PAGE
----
Even if Teksavvy did block port 25, there’s no guarantee that poor DNSBL services would whitelist Teksavvy’s servers. DNSBLs are run at the whim of their operators, and they can blacklist anything they like. The people who use these services need to understand that they’re letting someone else decide what mail they can receive, completely out of their control.

Port blocking is ineffective as a spam fighting technique — ISPs started port blocking in 2001, but if port blocking is so good, why is there still spam? Most spam still comes from disreputable bulk mailers running large-scale operations. Remember the McColo servers from a few weeks ago? When that one operation was shut down there were reports that spam volumes dropped by 30%. To fight spam, concentrate on the large-scale spammers.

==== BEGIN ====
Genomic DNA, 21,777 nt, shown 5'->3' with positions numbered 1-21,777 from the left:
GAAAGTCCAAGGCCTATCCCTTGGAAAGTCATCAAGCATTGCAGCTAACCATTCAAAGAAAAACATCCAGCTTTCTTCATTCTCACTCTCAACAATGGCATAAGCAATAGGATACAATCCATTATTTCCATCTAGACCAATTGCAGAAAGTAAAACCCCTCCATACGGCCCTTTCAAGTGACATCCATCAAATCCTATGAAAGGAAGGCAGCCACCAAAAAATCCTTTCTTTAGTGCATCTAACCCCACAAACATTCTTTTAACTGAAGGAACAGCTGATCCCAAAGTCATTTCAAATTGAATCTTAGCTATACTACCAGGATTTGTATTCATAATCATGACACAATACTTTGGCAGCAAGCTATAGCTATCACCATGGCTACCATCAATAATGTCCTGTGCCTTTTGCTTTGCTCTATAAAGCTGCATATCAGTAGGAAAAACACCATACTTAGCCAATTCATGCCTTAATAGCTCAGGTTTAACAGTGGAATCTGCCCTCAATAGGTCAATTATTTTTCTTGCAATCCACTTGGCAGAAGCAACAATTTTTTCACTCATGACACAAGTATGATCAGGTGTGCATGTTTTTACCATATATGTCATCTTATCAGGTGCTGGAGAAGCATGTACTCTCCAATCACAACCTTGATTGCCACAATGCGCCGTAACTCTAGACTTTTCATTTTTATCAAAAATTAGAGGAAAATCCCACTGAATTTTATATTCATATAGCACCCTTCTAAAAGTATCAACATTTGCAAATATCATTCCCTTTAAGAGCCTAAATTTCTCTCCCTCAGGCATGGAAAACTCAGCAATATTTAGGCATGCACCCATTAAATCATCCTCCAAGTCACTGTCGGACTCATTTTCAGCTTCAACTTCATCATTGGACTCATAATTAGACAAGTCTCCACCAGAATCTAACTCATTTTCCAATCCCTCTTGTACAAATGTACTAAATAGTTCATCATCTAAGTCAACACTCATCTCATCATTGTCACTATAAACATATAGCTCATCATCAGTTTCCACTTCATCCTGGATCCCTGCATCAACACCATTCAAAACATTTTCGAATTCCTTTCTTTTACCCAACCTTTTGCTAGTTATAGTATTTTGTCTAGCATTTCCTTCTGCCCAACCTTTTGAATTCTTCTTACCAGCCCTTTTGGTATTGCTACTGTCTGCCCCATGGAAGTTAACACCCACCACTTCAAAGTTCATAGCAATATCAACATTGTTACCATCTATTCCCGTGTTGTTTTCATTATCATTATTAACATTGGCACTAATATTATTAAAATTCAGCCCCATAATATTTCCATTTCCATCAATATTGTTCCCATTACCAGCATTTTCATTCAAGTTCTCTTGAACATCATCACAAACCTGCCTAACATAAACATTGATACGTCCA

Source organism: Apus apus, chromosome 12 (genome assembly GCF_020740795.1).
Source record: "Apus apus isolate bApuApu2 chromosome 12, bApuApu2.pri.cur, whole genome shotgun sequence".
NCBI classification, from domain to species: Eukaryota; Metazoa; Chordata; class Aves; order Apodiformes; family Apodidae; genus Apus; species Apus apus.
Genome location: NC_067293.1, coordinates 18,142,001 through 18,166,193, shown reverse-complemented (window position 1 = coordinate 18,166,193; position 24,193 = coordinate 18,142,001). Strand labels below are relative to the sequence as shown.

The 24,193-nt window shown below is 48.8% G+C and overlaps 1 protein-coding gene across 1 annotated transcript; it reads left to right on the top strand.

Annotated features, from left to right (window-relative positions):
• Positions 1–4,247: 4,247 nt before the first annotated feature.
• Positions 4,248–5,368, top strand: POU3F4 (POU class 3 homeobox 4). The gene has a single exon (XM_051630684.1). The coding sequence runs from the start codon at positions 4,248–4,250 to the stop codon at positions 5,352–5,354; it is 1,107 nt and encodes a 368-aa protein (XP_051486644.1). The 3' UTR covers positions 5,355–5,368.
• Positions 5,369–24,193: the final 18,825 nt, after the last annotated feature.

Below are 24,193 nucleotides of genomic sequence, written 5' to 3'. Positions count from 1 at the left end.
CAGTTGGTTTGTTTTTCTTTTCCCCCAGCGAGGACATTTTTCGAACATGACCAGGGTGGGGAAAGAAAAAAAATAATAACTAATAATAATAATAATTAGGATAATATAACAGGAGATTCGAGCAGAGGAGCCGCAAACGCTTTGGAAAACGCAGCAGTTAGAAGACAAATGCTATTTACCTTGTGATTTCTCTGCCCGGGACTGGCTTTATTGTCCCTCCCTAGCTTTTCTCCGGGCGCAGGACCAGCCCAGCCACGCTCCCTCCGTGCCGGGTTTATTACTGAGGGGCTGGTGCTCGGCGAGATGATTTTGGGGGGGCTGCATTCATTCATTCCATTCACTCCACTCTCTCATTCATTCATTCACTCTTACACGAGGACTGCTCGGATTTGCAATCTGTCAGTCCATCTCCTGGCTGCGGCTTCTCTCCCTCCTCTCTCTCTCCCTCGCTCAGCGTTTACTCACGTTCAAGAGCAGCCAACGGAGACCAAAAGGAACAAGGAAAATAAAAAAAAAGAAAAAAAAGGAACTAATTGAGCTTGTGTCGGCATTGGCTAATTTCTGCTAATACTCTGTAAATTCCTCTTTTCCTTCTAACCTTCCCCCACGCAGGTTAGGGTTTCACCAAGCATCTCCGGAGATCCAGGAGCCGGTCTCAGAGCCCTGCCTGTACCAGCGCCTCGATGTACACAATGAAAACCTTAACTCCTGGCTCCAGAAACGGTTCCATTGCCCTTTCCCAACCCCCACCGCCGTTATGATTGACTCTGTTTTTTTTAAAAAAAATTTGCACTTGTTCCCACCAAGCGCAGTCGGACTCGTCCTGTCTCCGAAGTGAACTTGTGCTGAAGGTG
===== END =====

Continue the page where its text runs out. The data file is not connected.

There are lots of spambots running on poorly protected home computers, but that’s a symptom of poor security. Blocking port 25 won’t fix the security problem. To fight poor security it’s far better to identify the compromised computers, and provide them with tech support to fix the problem. Teksavvy is in a better position to do that than any other service provider I know.

There is no benefit to Teksavvy customers in blocking port 25 — It doesn’t protect Teksavvy customers from spam. It might protect other ISP’s customers from Teksavvy spammers, but it also denies Teksavvy customers full access to the Internet. Full, unblocked access is one of the main differentiators that Teksavvy brings to the market. Don’t give that up, Rocky.